Is this the last time I drop the ‘c-bomb’?

By Pete Brown

- Last updated on GMT

Finding the right word: Rebranding could make its way to the UK and US
Finding the right word: Rebranding could make its way to the UK and US

Related tags Craft beer

The term ‘craft’ has never had a genuine definition in the beer world – now the Aussies are treading a different path.

I imagine many readers would cheer the thought. But if you get angry at the mere existence of a lactose milkshake IPA that costs four quid a half, don’t get your hopes up. Craft beer is going nowhere. It’s just undergoing a comprehensive change of image.

No one really seems to like the word ‘craft’. Its original sin is that it lacks a precise technical definition. But for the brewers who carried it as a proud badge, there’s another, more serious issue. ‘Craft’ originally defined an exclusive club of small brewers. But big brewers have done what they always do: simply ignored rules they don’t like and appropriated the word for themselves.

The battle for ‘craft’ – the word – is lost. So craft beer – the movement – has gone in a new direction.

Striving for independence

I’m writing this in a convention centre in Melbourne, Australia. Yesterday, after I gave the keynote speech at the annual conference of what used to be called the Craft Beer Industry Association (CBIA), the next speaker launched a marketing plan centred around Indie Beer Day, which will take place in October.

In 2017, the CBIA changed its name to the Independent Beer Association (IBA) and launched an official ‘independent seal’ that they urged all their members to use on their packaging. Indie Beer Day will kick off a massive campaign promoting the seal, urging people to try beer brewed by independent brewers.

The Australian move closely tracked a similar initiative by our own Society of Independent Brewers (SIBA) that launched an ‘assured Independent British Craft Brewer’ seal in 2016.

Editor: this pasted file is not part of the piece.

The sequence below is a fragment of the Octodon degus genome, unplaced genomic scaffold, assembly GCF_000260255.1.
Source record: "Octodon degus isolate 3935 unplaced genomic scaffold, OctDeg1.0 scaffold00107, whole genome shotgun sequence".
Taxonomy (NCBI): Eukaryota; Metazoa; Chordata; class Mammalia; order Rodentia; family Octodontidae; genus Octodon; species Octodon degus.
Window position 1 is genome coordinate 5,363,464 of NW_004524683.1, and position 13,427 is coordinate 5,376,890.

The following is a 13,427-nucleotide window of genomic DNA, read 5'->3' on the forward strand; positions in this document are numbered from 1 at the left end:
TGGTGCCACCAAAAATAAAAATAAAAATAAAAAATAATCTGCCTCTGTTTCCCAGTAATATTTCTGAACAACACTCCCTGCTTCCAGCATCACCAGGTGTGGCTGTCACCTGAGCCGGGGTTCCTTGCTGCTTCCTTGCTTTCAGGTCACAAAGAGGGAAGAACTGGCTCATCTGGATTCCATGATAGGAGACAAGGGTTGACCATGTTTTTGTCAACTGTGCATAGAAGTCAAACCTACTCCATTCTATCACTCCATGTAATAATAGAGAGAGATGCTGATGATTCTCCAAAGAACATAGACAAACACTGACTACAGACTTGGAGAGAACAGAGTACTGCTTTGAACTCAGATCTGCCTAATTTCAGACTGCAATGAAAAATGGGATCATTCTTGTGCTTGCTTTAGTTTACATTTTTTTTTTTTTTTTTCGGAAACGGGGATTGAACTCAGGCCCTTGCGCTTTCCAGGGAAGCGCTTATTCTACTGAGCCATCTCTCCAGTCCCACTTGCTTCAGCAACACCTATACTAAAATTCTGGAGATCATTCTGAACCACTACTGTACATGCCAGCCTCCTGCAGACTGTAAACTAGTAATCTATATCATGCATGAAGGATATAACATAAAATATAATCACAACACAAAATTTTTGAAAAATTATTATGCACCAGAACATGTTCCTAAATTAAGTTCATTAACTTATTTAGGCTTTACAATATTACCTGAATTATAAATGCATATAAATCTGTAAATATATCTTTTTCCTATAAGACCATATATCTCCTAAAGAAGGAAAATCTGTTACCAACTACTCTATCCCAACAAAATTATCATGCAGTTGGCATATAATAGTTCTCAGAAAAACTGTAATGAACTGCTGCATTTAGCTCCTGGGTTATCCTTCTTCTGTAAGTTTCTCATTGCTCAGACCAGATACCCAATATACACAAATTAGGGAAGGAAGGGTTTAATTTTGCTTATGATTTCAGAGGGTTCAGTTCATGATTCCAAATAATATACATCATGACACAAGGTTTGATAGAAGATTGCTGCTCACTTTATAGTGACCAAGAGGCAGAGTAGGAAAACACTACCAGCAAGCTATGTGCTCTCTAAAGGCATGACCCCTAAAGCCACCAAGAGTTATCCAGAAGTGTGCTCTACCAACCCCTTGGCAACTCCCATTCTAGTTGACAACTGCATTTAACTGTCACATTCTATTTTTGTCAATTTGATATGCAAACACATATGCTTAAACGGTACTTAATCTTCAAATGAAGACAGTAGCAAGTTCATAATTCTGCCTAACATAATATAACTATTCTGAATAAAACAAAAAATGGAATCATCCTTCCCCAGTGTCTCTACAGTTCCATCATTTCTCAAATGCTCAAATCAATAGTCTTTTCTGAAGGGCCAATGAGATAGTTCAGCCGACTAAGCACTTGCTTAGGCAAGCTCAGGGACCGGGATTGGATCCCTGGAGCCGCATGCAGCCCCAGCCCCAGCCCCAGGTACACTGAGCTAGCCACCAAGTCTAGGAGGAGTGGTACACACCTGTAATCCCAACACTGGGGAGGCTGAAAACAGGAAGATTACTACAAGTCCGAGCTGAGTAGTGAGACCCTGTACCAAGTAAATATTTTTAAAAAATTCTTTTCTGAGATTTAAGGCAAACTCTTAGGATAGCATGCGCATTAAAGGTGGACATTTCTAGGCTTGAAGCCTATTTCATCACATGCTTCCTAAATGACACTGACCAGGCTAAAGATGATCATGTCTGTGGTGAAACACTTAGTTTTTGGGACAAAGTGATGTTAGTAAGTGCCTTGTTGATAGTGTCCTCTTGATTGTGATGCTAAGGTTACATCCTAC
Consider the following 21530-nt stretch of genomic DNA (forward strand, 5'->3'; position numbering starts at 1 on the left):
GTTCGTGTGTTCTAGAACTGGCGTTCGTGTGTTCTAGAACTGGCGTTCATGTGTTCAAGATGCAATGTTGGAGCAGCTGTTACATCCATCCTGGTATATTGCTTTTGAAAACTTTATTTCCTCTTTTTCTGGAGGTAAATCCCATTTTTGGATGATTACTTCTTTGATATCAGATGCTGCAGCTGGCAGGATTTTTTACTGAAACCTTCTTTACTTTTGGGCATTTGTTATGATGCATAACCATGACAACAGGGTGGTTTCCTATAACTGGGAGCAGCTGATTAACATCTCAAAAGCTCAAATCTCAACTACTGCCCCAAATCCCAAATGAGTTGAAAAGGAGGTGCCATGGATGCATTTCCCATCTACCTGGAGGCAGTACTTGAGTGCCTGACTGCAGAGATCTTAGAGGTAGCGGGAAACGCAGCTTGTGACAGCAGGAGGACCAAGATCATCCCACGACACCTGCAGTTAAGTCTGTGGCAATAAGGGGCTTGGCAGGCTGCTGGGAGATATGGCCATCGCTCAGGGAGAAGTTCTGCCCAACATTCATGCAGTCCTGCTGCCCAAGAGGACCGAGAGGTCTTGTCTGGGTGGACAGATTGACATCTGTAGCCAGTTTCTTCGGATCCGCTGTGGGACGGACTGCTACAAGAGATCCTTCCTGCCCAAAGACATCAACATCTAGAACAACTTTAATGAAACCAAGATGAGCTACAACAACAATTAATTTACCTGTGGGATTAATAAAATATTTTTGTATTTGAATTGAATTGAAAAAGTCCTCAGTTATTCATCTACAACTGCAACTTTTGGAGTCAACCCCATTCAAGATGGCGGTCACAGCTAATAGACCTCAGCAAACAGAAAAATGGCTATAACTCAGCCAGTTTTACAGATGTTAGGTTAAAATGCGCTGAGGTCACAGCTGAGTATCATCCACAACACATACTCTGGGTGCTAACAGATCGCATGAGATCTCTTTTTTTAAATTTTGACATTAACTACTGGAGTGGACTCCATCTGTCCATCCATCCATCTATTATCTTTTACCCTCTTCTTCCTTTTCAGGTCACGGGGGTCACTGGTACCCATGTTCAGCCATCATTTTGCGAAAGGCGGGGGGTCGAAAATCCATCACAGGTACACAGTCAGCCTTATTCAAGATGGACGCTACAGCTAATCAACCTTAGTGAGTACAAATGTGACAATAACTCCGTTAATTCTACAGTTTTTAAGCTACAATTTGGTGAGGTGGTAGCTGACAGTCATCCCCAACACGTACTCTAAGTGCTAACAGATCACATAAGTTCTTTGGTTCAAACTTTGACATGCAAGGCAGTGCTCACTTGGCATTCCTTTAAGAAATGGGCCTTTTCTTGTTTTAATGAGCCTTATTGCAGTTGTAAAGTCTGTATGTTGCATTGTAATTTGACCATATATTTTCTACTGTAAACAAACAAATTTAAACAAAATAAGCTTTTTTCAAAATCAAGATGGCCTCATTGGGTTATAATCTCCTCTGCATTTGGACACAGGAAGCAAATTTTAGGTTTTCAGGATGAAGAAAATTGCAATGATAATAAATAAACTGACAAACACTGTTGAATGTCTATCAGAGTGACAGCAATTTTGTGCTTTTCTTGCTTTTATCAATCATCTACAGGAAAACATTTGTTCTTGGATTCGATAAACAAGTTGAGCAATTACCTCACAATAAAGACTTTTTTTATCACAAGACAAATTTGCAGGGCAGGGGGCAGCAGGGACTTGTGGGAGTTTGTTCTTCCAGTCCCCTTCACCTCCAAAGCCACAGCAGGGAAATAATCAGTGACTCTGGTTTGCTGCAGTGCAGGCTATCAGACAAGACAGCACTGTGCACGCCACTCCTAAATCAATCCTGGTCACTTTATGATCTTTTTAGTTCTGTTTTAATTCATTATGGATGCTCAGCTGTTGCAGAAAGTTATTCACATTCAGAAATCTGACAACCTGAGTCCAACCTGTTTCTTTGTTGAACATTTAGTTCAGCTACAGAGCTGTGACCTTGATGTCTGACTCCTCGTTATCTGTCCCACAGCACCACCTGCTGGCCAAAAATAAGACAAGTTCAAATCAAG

Soon after, the American Brewer’s Association revealed its own ‘certified independent craft brewer’ symbol, and followed that up earlier this year with the launch of a website, SupportIndependentBeer.com. It also changed its definition of a craft brewer yet again: the kind of beer you’re making is now irrelevant – as is the question of whether it’s any good or not. All that matters now is that you’re small (as in, you brew less than 6m barrels) and independent (less than 25% owned by an entity that is itself not a craft brewer).

Applied to the UK, every single beer from one of our traditional family-owned breweries would count as a craft beer. I would have no problem with that, but I know a lot of craft drinkers who would.

While ‘craft’ is still visible in the US and British landscape, it has definitely been relegated in importance behind the word ‘independent’. In Australia, they’re making a concerted effort to get rid of the c-word altogether, with conference speakers careful to say ‘indie beer’ where they would have been saying ‘craft’ a couple of years ago.

In some ways it’s a clever move: focusing on the one aspect of craft beer that big brewers simply can’t appropriate, ensuring a future where ‘indie beer’ will always remain pure in meaning, easy to define, and easy to withdraw from brewers who sell out.

Marketing direction

Different people drink craft beer for different reasons. There is a significant constituency who truly do care about who owns the brewery that made their beer. But these people are now already drinking craft beer.

The indie seal is perfect for reassuring existing craft beer drinkers. But if craft brewers want to grow further, they now need to tempt the majority who are – for the moment at least – perfectly happy drinking beers owned by big brewers.

In marketing, we talk about features and benefits. The word ‘craft’ is evocative; it taps into concepts of authenticity, provenance and experience that people currently care about in a much broader context than just beer.

Independence is a feature, a characteristic, of the brewers who make craft beer. The benefit of their independence is not immediately apparent to people who are perfectly happy drinking Stella, let alone Camden Hells.

Seal of approval

I truly believe there are benefits to seeking out beer brewed by independent brewers. But those benefits need to be clearly articulated and explained, in a way they didn’t need to be when we were just talking about craft. A seal of assurance is all well and good – but it’s only the very start of telling that story.

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